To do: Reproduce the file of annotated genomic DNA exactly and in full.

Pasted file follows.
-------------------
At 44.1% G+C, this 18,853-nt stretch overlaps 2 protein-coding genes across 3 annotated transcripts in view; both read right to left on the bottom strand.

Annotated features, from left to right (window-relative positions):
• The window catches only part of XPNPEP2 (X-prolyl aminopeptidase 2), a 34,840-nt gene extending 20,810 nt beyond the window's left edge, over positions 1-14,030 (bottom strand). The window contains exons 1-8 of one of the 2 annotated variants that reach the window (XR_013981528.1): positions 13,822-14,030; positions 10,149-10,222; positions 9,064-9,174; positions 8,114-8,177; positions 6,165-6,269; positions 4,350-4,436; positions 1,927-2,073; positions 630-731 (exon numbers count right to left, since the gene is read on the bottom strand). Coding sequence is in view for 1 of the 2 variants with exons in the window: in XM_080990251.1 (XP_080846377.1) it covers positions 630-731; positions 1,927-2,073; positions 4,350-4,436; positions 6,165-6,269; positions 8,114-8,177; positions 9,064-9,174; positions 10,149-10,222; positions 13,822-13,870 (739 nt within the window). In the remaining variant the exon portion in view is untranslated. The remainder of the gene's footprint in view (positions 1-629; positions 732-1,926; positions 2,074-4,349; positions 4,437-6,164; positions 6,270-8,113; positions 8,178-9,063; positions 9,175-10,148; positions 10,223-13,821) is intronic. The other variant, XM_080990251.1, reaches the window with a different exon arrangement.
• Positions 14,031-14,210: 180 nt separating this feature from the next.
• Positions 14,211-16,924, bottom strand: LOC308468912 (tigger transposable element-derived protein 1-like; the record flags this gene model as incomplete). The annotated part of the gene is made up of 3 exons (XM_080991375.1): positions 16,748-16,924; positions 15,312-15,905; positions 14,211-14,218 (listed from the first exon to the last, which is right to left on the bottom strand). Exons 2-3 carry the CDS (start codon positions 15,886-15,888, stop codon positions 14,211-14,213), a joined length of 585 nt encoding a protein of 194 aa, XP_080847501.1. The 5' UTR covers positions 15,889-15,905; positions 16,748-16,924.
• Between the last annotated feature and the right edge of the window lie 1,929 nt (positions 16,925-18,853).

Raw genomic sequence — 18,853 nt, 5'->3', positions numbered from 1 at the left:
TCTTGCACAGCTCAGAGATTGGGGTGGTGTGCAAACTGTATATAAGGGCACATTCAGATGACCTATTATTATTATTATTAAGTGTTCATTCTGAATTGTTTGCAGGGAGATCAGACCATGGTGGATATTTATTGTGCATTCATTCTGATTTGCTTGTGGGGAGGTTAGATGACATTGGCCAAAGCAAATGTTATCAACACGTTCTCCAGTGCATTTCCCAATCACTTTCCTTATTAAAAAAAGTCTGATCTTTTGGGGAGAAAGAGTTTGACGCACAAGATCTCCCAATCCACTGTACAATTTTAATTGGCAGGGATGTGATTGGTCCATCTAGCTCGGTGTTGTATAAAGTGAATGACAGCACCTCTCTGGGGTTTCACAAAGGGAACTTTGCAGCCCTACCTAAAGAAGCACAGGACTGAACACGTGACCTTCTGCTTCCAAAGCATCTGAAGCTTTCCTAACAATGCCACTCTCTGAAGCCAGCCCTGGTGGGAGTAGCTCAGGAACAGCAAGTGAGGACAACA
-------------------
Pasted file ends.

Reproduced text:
At 44.1% G+C, this 18,853-nt stretch overlaps 2 protein-coding genes across 3 annotated transcripts in view; both read right to left on the bottom strand.

Annotated features, from left to right (window-relative positions):
• The window catches only part of XPNPEP2 (X-prolyl aminopeptidase 2), a 34,840-nt gene extending 20,810 nt beyond the window's left edge, over positions 1-14,030 (bottom strand). The window contains exons 1-8 of one of the 2 annotated variants that reach the window (XR_013981528.1): positions 13,822-14,030; positions 10,149-10,222; positions 9,064-9,174; positions 8,114-8,177; positions 6,165-6,269; positions 4,350-4,436; positions 1,927-2,073; positions 630-731 (exon numbers count right to left, since the gene is read on the bottom strand). Coding sequence is in view for 1 of the 2 variants with exons in the window: in XM_080990251.1 (XP_080846377.1) it covers positions 630-731; positions 1,927-2,073; positions 4,350-4,436; positions 6,165-6,269; positions 8,114-8,177; positions 9,064-9,174; positions 10,149-10,222; positions 13,822-13,870 (739 nt within the window). In the remaining variant the exon portion in view is untranslated. The remainder of the gene's footprint in view (positions 1-629; positions 732-1,926; positions 2,074-4,349; positions 4,437-6,164; positions 6,270-8,113; positions 8,178-9,063; positions 9,175-10,148; positions 10,223-13,821) is intronic. The other variant, XM_080990251.1, reaches the window with a different exon arrangement.
• Positions 14,031-14,210: 180 nt separating this feature from the next.
• Positions 14,211-16,924, bottom strand: LOC308468912 (tigger transposable element-derived protein 1-like; the record flags this gene model as incomplete). The annotated part of the gene is made up of 3 exons (XM_080991375.1): positions 16,748-16,924; positions 15,312-15,905; positions 14,211-14,218 (listed from the first exon to the last, which is right to left on the bottom strand). Exons 2-3 carry the CDS (start codon positions 15,886-15,888, stop codon positions 14,211-14,213), a joined length of 585 nt encoding a protein of 194 aa, XP_080847501.1. The 5' UTR covers positions 15,889-15,905; positions 16,748-16,924.
• Between the last annotated feature and the right edge of the window lie 1,929 nt (positions 16,925-18,853).

Raw genomic sequence — 18,853 nt, 5'->3', positions numbered from 1 at the left:
TCTTGCACAGCTCAGAGATTGGGGTGGTGTGCAAACTGTATATAAGGGCACATTCAGATGACCTATTATTATTATTATTAAGTGTTCATTCTGAATTGTTTGCAGGGAGATCAGACCATGGTGGATATTTATTGTGCATTCATTCTGATTTGCTTGTGGGGAGGTTAGATGACATTGGCCAAAGCAAATGTTATCAACACGTTCTCCAGTGCATTTCCCAATCACTTTCCTTATTAAAAAAAGTCTGATCTTTTGGGGAGAAAGAGTTTGACGCACAAGATCTCCCAATCCACTGTACAATTTTAATTGGCAGGGATGTGATTGGTCCATCTAGCTCGGTGTTGTATAAAGTGAATGACAGCACCTCTCTGGGGTTTCACAAAGGGAACTTTGCAGCCCTACCTAAAGAAGCACAGGACTGAACACGTGACCTTCTGCTTCCAAAGCATCTGAAGCTTTCCTAACAATGCCACTCTCTGAAGCCAGCCCTGGTGGGAGTAGCTCAGGAACAGCAAGTGAGGACAACA